F-14A Tomcat "WULF PACK CAG "VF-1"
Initial operational capability was achieved in 1973, following the first flight on 21 December 1970. The original program was for 497 Tomcats, including 12 development aircraft, though the program was extended into 1990s. The initial F-14A was deployed with USN squadrons VF-1 and VF-2 in October 1972. A total of 557 aircraft [including the 12 development aircraft] were delivered to US Navy bu April 1987, when production ended. The final 102 aircraft were delivered from FY 1983 powered by improved TF30-P-414A turbofans. A total of 79 Tomcats were delivered to Iran before the 1979 Revolution. They are normally grounded for lack of parts; some were seen flying during December 1989 Iranian maneuvers. The aircraft was not procured by the US Marine Corps.
The F-14A Aircraft is the basic platform of the F-14 series. It is equipped with two TF30-P-414A engines. Sixty "core" F-14A Aircraft are being upgraded with the AN/ALR-67 Countermeasure Warning and Control System, LANTIRN and the Programmable Tactical Information Display (PTID). In all F-14 series aircraft, the Automatic Flight Control System (AFCS) will be replaced by the Digital Flight Control System (DFCS). Designed in 1968 to take the place of the controversial F-111B, then under development for the Navy's carrier fighter inventory, the F-14A used the P&W TF30 engines and AWG-9 system and carried the six Phoenix missiles that had been intended for the F-111B. A completely new fighter system was designed around these with emphasis on close-in fighting "claws" along with standoff missile fighting. From its first flight on 21 December 1970, the F-14A went through five years of development, evaluation, squadron training and initial carrier deployments to become the carrier air wings' most potent fighter. Technical and financial problems that received a great deal of publicity were overcome in achieving this goal. In the late 1970s the Defense Department experienced very substantial engine problems both with the F-14 with the TF-30 engine, and with the F-16 and the F-15 with F-100 engines. They were so serious that there was consideration given to developing new engines for the aircraft, which would have been an enormously difficult undertaking. It was decided instead to make upgrades and improvements in the engines. The engines in the later models of the F-14 are entirely adequate for the purpose. The engines in the F-14As have been improved so that they are also effective, although they are not the engine the Navy would have put in the airplane from the beginning if there had been a more powerful engine design then. In the mid-1990s one change that was made in the F-14 was the introduction of a Digital Flight Control System to the F-14 to prevent the pilot from making an unsafe or unauthorized maneuver, reducing the burden on the pilot to remember what cannot or should not be done under certain conditions. Funding for the new Digital Flight Control System -- about $80 million -- was obtained by reprogramming money in Fiscal 1996. The existing TARPS Pod System will be replaced with the TARPS Digital Imaging System. The Bol Chaff System will be added as part of an integrated modification program. The incorporation of these changes will not change the designation of the F-14A.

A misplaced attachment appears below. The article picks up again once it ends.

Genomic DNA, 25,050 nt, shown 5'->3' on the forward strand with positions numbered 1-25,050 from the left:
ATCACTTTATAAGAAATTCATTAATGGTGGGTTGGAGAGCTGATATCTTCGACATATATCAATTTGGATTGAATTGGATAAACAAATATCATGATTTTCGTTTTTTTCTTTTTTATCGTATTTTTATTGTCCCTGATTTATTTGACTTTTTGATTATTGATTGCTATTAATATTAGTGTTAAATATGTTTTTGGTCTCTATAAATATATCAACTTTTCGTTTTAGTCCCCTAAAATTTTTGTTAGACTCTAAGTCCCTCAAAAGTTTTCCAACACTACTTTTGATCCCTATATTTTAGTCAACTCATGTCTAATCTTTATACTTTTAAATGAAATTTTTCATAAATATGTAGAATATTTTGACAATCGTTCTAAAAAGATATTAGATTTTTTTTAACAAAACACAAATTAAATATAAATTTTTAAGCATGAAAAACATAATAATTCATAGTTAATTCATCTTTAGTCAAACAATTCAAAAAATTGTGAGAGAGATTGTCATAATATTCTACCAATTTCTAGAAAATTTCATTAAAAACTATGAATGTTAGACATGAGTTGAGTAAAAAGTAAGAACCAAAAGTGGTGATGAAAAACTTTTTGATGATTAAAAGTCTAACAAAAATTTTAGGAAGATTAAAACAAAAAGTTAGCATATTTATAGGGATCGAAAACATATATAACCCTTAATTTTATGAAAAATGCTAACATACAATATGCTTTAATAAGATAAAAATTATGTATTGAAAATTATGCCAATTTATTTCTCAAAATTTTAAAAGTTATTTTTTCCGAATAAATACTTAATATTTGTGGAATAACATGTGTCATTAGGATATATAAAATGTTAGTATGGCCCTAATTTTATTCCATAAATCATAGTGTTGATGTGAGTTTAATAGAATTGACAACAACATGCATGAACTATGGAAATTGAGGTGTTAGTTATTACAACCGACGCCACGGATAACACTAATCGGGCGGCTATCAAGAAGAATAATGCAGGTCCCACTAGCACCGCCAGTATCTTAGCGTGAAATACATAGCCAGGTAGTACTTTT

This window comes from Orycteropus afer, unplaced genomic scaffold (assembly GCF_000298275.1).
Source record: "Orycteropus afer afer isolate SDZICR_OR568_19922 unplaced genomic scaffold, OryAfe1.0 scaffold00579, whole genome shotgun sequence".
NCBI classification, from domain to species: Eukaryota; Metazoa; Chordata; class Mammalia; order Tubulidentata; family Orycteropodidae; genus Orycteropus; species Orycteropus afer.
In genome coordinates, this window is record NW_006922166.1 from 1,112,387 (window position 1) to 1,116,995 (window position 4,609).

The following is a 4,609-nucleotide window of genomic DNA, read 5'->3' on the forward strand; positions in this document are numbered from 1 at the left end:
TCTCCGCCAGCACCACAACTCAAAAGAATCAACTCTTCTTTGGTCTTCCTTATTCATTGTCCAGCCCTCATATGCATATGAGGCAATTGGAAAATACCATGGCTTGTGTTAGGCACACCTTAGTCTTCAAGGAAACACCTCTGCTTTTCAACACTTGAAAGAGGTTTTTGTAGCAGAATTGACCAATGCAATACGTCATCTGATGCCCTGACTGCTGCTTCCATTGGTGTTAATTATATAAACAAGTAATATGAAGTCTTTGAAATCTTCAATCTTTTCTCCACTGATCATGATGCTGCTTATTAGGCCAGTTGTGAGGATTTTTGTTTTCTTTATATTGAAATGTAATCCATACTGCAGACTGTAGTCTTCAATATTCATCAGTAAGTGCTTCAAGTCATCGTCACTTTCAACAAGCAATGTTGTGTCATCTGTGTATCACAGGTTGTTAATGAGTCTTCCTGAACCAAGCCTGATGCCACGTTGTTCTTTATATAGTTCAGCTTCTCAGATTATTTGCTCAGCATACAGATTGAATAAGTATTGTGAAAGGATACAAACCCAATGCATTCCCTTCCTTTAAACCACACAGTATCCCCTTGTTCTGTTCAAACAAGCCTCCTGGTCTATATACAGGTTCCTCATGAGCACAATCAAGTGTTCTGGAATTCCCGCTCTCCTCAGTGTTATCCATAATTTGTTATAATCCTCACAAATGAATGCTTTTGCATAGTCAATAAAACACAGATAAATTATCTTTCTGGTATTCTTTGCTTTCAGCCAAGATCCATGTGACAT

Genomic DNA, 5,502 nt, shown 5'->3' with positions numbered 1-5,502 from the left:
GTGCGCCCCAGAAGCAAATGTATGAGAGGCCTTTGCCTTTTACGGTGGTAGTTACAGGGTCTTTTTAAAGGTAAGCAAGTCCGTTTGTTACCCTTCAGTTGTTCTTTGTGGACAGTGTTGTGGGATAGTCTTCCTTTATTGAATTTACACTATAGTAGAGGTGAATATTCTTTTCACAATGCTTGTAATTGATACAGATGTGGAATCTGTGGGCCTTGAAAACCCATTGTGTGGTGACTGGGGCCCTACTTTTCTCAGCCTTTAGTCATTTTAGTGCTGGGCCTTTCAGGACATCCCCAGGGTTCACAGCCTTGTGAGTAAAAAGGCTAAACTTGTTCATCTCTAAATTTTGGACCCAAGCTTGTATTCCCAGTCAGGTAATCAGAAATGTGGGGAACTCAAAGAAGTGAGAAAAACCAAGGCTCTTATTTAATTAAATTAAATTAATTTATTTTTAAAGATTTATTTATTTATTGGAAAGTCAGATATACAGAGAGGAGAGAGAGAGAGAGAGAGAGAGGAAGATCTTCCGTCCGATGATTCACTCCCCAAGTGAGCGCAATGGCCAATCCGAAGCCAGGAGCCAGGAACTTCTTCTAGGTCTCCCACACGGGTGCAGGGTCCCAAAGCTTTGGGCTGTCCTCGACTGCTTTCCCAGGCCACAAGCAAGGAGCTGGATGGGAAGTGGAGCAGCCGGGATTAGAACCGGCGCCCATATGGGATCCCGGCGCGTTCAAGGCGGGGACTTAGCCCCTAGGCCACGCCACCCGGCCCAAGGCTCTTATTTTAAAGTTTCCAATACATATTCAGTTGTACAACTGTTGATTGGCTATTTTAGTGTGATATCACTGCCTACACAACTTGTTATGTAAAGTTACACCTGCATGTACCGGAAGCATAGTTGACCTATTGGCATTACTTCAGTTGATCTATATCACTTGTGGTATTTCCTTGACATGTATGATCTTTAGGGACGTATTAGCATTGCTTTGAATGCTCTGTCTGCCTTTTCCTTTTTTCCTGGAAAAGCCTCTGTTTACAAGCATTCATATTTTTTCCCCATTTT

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F-14A Tomcat - "WULF PACK CAG "VF-1".
Released by Dragon in 1998.